Without Medicaid coverage, Claire Brown doesn’t think she would have gotten the help that could have saved her life. Nine months after the birth of her third child, Brown realized she had fallen into a deep depression. She struggled with “the basics,” like getting out of bed, preparing meals, and folding laundry. “It seemed like the smallest thing could really make me feel really stressed,” Brown said.
She admitted she had problems and told her husband, who was pursuing his doctoral studies. “It was like an SOS,” said Brown, who is now 32 and lives in Chapel Hill, North Carolina.
She received six days of intensive therapy and counseling in a psychiatric unit. She saw a doctor and was prescribed different medications to treat her depression. Since then, she has been attending weekly therapy sessions.
Brown, who qualified for Medicaid based on her income, said she knew the cost of the postpartum mental health care she needed could have easily “added up,” but thanks to her coverage She “didn’t have to worry about those exorbitant doctors bills.”
Starting this month, more people could have the same experience. A new provision guarantees access to health care through Medicaid for residents of certain states during one of the most vulnerable times in their lives – the months following childbirth.
Four out of 10 births in the United States are paid for by Medicaid, the public health insurance program that covers nearly 79 million people nationwide. Women who are normally excluded from Medicaid due to an income threshold but do not earn enough to pay for other insurance have special eligibility during pregnancy and the postpartum period. Before the COVID-19 pandemic, most people who gave birth under Medicaid lost their coverage 60 days after giving birth, if they weren’t otherwise qualified to stay in the program. This is especially true in the 12 states that have not expanded Medicaid under the Affordable Care Act. But when the Trump administration declared the coronavirus a public health emergency, people on Medicaid received continued coverage, so they didn’t have to worry about re-enrolling or potentially losing their health insurance amidst the pandemic. pandemic.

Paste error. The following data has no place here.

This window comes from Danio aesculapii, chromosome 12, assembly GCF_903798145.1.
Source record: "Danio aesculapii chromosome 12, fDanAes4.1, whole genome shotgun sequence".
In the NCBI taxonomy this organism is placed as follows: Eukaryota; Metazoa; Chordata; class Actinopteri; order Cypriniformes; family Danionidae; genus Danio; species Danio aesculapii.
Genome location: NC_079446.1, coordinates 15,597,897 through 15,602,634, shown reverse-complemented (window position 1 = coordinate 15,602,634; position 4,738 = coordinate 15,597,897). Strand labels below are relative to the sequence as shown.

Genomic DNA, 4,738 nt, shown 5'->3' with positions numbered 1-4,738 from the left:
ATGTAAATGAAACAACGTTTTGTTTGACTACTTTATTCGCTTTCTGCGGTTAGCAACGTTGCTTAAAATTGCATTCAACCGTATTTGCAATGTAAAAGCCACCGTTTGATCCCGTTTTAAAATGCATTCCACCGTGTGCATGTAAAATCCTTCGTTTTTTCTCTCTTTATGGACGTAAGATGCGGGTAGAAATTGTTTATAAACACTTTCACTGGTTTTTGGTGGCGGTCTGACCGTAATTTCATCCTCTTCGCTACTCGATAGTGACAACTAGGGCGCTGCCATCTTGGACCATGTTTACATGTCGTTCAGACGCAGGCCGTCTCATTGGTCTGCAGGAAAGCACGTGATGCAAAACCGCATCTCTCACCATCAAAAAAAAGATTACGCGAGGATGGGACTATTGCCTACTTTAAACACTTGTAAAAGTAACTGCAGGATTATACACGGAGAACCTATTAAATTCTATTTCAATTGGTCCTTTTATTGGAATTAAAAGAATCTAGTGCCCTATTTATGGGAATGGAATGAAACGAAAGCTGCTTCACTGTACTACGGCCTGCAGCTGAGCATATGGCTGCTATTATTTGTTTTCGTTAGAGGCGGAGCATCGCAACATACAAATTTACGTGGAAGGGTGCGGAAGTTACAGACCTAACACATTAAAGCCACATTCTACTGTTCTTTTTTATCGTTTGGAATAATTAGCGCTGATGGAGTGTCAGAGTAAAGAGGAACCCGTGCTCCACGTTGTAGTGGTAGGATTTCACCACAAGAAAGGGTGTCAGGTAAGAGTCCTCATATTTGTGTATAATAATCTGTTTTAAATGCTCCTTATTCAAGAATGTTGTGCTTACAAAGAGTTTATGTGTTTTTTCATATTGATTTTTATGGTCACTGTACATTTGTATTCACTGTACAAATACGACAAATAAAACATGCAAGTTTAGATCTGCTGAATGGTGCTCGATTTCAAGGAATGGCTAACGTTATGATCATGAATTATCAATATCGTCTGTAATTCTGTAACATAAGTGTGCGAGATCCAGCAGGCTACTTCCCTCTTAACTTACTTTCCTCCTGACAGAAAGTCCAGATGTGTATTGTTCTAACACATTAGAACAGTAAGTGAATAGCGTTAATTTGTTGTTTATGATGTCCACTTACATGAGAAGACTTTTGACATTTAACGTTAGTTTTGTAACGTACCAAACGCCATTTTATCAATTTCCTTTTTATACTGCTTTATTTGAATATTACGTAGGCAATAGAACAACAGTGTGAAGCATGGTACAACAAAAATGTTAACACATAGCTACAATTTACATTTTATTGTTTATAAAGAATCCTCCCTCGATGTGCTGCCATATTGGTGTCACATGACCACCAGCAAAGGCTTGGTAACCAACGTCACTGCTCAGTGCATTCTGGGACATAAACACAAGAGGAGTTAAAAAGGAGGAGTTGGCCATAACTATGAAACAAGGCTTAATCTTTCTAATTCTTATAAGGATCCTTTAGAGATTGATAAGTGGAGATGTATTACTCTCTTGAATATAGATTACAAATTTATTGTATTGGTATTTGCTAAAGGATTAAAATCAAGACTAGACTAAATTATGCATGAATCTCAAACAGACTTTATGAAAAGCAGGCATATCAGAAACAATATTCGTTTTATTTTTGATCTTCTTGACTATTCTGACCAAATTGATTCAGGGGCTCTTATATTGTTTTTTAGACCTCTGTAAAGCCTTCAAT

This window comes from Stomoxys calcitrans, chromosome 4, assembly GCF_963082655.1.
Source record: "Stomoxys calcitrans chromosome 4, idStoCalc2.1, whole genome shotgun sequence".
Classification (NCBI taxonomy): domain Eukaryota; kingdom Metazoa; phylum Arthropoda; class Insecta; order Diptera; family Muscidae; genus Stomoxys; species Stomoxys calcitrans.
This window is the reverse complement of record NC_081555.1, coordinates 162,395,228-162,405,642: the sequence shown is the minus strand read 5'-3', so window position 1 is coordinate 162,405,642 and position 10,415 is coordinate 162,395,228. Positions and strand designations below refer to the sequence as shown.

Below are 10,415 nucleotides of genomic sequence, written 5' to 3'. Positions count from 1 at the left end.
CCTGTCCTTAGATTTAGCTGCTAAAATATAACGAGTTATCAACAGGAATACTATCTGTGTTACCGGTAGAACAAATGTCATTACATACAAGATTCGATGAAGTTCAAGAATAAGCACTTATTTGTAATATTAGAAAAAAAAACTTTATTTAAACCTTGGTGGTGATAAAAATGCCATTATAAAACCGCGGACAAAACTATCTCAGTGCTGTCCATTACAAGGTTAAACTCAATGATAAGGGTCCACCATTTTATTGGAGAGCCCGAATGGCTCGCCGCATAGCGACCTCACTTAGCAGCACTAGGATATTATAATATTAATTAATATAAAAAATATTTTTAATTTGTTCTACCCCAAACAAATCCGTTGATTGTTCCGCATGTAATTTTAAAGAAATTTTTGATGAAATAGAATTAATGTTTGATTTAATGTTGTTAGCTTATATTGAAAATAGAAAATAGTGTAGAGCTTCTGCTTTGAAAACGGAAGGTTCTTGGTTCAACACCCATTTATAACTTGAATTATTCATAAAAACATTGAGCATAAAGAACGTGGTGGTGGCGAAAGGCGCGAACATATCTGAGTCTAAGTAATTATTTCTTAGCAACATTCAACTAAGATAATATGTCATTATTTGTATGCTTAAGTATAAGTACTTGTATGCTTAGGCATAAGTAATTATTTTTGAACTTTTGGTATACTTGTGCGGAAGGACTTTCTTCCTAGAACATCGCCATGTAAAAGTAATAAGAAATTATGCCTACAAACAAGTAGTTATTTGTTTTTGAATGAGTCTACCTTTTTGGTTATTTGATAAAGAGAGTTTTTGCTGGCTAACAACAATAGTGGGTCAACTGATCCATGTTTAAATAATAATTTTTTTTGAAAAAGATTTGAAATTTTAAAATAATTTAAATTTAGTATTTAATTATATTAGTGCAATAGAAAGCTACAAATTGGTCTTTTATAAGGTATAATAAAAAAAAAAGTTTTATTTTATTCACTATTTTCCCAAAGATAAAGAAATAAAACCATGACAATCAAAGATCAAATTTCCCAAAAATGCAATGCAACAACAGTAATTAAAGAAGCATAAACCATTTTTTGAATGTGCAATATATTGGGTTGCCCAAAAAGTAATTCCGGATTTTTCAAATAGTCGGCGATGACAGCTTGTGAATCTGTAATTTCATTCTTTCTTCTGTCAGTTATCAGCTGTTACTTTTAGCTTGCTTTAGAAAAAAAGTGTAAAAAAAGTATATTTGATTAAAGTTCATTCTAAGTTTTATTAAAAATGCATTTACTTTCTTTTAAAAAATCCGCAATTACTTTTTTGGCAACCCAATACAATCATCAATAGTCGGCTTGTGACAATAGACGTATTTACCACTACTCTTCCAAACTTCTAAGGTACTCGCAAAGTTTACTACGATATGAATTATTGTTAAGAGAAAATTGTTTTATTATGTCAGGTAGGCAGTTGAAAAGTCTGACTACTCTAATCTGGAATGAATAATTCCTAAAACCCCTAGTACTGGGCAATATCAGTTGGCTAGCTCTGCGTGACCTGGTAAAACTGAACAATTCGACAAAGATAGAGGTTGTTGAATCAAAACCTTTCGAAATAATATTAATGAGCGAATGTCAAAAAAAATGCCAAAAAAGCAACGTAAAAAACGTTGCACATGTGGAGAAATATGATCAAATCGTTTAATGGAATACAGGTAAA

The benefits of this unprecedented extension of coverage may have laid the foundation for more lasting effects. Congress ensured that more generous postpartum benefits — 12 months of health coverage under Medicaid and the Children’s Medicare program — would be available under the U.S. bailout last year, and the Centers for Medicare and Medicaid Services offered guidance to states on this option in December. . The extension, which began on April 1, enabled around 720,000 pregnant and postpartum people to benefit from these benefits.
This extended coverage option lasts for five years, but to access it states must modify their Medicaid plans and obtain federal approval. So far, 15 states and the District of Columbia, including North Carolina where Brown lives, have enacted legislation or submitted waivers to seek such approval. Five states – Illinois, Missouri, New Jersey, Virginia and Georgia – have officially submitted waivers and have been approved.